C. The king crosses Jordan.

  1. Shemei- An enemy becomes submissive. Shemei came with a thousand men of Benjamin to apologize and pledge their loyalty to David. The cursing of Shemei was accompanied by throwing rock and dust as well as the hurling of grotesque insults at David (16:6-8). How quickly compliance comes when power has shifted! Spiteful opportunism replaced by quivering and sobbing fear feigning a change of heart is one of the most insulting features of fallen human nature.
  2. Mephibosheth – A protégé is restored.
  • Mephibosheth is able to tell the whole story (cf. 16:1-4), pledge his continued allegiance to the reign of David, and receive half of his land restored.
  • He does not ask for vengeance but only recognizes that he has been the recipient of gracious treatment. He is even willing for Ziba to retain all the land for David’s kindness already has met all of his needs.
  1. Barzillai – A caretaker is honored.
  • Barzillai befriended David and provided abundantly for his loyal followers in a time of desperate need ( (17:27-29). He continued to show his love for and support of David by crossing the Jordan with him, but he wanted to remain in his own home for the final few years of his life.
  • He transferred the honor that David would give him to another, Chimham.
  • Even so, the Lord Jesus Christ transfers all the honors that he has gained from the Father’s hands for his perfect obedience to the covenant of redemption to the ones for whom he died. The treasures and riches of Christ are given to us for Jesus’ sake (Ephesians 2:4-8; Colossians 2:9-15).
  1. Another rebellion is set up by the hostile posturing between Judah and the rest of Israel (40-43). In this life, no battle ever completely seals off the opposition of the world, the flesh and the devil. Those who endure to the end shall be saved (Matthew 24:13); if by the Spirit we keep mortifying the deeds of the flesh, we will live (Romans 8:13). We must take the full armor of God to be able to stand in the evil day, and having done all, still stand and keep alert with all perseverance (Ephesians 6: 13, 18).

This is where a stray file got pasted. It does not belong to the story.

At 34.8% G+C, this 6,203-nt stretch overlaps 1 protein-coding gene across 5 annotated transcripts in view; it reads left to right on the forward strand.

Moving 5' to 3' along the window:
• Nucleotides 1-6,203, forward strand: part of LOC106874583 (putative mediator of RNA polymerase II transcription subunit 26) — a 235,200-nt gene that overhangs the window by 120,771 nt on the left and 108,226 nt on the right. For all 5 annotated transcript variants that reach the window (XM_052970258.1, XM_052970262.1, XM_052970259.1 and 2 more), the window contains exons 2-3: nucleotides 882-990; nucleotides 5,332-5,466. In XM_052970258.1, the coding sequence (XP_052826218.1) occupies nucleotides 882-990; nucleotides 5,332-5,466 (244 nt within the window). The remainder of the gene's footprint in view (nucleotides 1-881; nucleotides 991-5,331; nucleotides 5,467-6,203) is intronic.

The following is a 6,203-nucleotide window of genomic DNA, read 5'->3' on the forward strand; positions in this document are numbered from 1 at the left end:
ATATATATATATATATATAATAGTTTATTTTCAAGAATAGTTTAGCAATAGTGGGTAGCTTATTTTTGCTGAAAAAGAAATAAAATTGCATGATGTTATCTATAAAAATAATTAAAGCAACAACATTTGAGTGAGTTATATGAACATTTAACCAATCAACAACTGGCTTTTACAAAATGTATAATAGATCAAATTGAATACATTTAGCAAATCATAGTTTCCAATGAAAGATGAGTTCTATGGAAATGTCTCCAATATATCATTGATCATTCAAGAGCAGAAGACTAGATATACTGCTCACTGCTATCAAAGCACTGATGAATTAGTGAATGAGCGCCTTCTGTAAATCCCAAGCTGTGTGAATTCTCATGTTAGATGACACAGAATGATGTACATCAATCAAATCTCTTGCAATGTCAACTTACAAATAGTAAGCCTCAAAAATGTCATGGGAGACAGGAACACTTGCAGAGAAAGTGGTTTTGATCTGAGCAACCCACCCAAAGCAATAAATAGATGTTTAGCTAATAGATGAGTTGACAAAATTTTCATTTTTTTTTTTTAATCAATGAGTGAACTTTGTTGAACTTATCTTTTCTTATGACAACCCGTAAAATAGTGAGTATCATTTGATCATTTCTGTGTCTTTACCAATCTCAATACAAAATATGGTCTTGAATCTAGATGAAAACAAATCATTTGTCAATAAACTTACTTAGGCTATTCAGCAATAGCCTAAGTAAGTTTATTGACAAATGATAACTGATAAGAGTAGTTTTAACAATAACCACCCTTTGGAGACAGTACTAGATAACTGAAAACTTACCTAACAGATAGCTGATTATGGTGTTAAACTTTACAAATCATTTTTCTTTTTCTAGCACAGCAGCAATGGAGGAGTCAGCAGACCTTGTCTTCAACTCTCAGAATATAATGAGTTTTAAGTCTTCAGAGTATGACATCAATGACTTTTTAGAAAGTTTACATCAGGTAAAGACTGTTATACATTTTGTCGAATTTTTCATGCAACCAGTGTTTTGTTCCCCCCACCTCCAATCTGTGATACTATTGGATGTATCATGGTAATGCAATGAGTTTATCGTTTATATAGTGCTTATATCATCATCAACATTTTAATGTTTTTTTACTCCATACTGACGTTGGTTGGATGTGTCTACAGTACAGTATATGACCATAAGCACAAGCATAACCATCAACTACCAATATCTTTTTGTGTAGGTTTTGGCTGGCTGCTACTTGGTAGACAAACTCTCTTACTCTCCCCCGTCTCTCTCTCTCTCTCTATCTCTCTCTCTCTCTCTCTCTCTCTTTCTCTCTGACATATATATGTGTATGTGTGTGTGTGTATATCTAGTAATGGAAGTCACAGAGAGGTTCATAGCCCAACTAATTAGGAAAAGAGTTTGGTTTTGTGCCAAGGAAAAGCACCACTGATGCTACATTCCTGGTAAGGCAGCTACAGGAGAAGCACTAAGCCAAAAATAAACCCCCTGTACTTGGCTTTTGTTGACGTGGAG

Tom has most recently served as the Professor of Historical Theology at The Southern Baptist Theological Seminary. He previously taught at Trinity Evangelical Divinity School where he was Professor of Church History and Chair of the Department of Church History. Prior to that, he taught at Southwestern Baptist Theological Seminary and Mid-America Baptist Theological Seminary. Along with numerous journal articles and scholarly papers, Dr. Nettles is the author and editor of fifteen books. Among his books are By His Grace and For His Glory; Baptists and the Bible, James Petigru Boyce: A Southern Baptist Statesman, and Living by Revealed Truth: The Life and Pastoral Theology of Charles H. Spurgeon.